I was not alone in my urgent list-making. As people streamed into the park, whether for an hour after work or to set up camp, many came with personal manifestos—books, Xeroxed fliers, or carefully handwritten thoughts. “The economy is a reflection of the connection between us,” read the title of one; “What is the federal reserve?” provoked another. A self-identified Wall Street trader came down one lunch hour with a ream of goldenrod paper containing six ideas “from the minds of gainfully employed Wall Street economists and traders,” as the heading read: ban private campaign finance; restrict time spent on political campaigns; redesign the tax code; fix the revolving door between Wall Street and regulators and make lying perjury; clean up the mortgage mess; shake up the banking system. Many people had their lists ready, ideas they had kept alive, awaiting an opportunity to bring them into the spaces of appearance. In the months after the forced dispersal of Liberty Square, this list-making did not stop so much as it spread out, changed form, and took route. Indeed a congeries of ideas has coalesced in the post-park moment, ideas that have gained precision, traction, and that have been co-opted here or there in often surprising lines of flight. Below, I share my own ongoing collation of this list from within a wider Occupy ecology, before turning to the remarkable but largely unrecognized consensus on many of these ideas far beyond Occupy.

In the spirit of both Tsing and Friedman (if such a hybrid is possible) I share here a partial, eclectic list-in-conversation with Alt Banking, Strike Debt, and others. As with Tsing and Adang’s list, I offer this one not as transcendent knowledge, and neither naively as a solution nor cynically as fodder to debunk, but rather as a situated collation of ideas lying around, of imaginative economic possibilities as I have encountered them. Also like Tsing and Adang, I don’t transcribe these in any sort of recognizable taxonomy, but rather let them unfold here as they do in the field—one on top of the other, some in identifiable clusters and others on their own:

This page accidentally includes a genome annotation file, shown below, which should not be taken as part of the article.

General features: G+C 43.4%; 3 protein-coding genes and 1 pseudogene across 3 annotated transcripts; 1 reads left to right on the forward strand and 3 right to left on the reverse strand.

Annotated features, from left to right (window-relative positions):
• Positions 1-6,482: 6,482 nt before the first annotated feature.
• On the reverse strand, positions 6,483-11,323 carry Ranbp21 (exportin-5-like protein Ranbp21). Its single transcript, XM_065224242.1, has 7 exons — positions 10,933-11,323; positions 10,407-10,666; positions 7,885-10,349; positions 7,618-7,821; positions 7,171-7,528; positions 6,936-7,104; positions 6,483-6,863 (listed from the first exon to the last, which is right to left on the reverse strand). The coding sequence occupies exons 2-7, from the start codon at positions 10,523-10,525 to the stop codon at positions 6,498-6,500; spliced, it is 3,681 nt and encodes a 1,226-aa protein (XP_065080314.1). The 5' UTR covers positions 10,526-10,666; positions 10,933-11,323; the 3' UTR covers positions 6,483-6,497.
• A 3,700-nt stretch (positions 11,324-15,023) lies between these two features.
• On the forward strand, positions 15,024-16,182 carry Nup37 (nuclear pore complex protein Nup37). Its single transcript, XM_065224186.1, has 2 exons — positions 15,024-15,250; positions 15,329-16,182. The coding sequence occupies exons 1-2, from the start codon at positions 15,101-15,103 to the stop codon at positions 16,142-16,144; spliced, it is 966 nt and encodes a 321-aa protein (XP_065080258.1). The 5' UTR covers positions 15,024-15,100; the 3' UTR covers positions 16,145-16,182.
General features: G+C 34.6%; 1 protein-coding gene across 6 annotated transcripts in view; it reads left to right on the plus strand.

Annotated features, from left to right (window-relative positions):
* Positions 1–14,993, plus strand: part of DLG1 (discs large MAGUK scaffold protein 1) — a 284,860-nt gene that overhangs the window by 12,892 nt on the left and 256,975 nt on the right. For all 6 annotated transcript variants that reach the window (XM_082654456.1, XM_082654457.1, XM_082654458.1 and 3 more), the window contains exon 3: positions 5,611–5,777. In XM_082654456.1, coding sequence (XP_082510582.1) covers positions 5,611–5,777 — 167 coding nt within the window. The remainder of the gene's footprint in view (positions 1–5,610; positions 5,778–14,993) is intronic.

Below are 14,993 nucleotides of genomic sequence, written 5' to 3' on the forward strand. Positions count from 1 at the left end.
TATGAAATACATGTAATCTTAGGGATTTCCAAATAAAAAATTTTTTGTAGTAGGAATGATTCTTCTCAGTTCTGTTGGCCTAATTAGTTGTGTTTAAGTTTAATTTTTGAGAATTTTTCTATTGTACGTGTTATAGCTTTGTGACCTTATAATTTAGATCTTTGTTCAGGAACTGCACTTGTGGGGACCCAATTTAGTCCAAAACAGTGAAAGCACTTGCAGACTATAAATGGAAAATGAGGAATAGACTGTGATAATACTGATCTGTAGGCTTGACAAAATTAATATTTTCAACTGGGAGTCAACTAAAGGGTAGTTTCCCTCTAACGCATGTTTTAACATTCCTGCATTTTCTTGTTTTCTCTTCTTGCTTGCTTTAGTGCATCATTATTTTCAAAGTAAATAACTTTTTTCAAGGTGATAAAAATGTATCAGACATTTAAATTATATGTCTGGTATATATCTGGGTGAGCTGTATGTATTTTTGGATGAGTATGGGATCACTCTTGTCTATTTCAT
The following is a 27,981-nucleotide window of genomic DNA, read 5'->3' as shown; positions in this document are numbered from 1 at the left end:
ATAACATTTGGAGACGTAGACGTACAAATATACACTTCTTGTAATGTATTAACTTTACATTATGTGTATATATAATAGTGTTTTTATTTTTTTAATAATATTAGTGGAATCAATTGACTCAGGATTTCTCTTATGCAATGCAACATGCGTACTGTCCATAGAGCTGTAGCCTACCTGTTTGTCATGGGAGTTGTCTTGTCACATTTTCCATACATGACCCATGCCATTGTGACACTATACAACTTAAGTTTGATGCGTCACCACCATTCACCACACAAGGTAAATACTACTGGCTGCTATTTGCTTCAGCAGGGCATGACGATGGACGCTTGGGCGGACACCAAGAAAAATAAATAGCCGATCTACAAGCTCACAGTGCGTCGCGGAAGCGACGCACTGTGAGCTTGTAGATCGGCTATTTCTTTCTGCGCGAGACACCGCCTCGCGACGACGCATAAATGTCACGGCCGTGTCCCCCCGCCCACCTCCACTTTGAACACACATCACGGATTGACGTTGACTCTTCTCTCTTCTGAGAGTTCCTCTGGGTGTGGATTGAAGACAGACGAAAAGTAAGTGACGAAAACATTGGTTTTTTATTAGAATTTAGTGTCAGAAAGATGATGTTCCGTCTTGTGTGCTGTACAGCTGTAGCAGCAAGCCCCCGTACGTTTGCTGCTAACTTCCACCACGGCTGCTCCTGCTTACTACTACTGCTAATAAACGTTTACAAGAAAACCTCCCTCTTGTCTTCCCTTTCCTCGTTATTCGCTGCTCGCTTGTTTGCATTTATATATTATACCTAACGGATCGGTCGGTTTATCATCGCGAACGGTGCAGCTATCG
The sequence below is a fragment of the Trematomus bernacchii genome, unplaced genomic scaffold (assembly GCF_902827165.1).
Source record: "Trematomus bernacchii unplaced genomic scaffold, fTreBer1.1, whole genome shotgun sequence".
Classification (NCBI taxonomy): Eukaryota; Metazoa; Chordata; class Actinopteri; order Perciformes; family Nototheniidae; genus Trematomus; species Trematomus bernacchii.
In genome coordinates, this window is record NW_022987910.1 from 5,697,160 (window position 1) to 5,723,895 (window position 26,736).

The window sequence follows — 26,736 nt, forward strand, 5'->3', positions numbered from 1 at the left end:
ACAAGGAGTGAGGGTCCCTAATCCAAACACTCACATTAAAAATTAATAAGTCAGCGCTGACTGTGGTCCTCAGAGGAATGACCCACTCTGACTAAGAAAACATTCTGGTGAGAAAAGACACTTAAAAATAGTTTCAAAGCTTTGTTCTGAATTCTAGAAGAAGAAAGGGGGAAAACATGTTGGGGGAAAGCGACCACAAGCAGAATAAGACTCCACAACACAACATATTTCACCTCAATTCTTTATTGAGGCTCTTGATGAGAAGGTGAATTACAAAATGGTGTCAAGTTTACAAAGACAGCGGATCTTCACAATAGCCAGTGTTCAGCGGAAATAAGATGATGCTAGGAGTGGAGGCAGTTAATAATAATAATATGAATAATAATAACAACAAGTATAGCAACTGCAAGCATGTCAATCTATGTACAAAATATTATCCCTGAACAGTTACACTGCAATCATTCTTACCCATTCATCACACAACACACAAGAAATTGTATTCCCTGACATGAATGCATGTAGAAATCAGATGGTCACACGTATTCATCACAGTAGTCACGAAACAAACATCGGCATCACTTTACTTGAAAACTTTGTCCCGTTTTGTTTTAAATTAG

Among my most remarkable experiences in collating these ideas and practices through various Occupy meetings, actions, listserves, and conversations has been running into them again in utterly distinct and indeed unexpected comities of practice. If it was the 1998 merger between Citibank, Travelers Insurance, and Salomon Smith Barney to form Citigroup that hailed the fall of Glass-Steagall and the rise of TBTF banks, many of the architects of that union now declare it a failure. John Reed, the former CEO of Citicorp has called the merger a mistake; Sandy Weill, who was the CEO of Travelers, has called for a restoration of Glass-Steagall, while Richard Parsons, the former chairman of the Citigroup board, attributed the events of 2007–2008 to the fall of Glass-Steagall and the creation of TBTF banks. Beyond the clarity of hindsight, the International Monetary Fund (IMF) released a white paper (Benes and Kumhof 2012) that revisits the question of 100 percent reserve banking and thinks through separating the monetary and credit functions of the contemporary banking system. The Philadelphia Federal Reserve Bank held a conference in April 2013—Fixing the Banking System for Good—on the same topic,12 and the opinion pages of the New York Times (2013) recently featured a forum on public banking. In 2011, Post Office banking was a barely legible scrawl on my soiled notepad, but three years later the United States Postal Service released a white paper (Office of the Inspector General 2014) detailing a proposal to offer basic banking services including savings accounts, debit cards, and simple loans out of post offices, a public option explicitly proposed to break the stranglehold of check cashers and payday lenders on financial services in poor communities.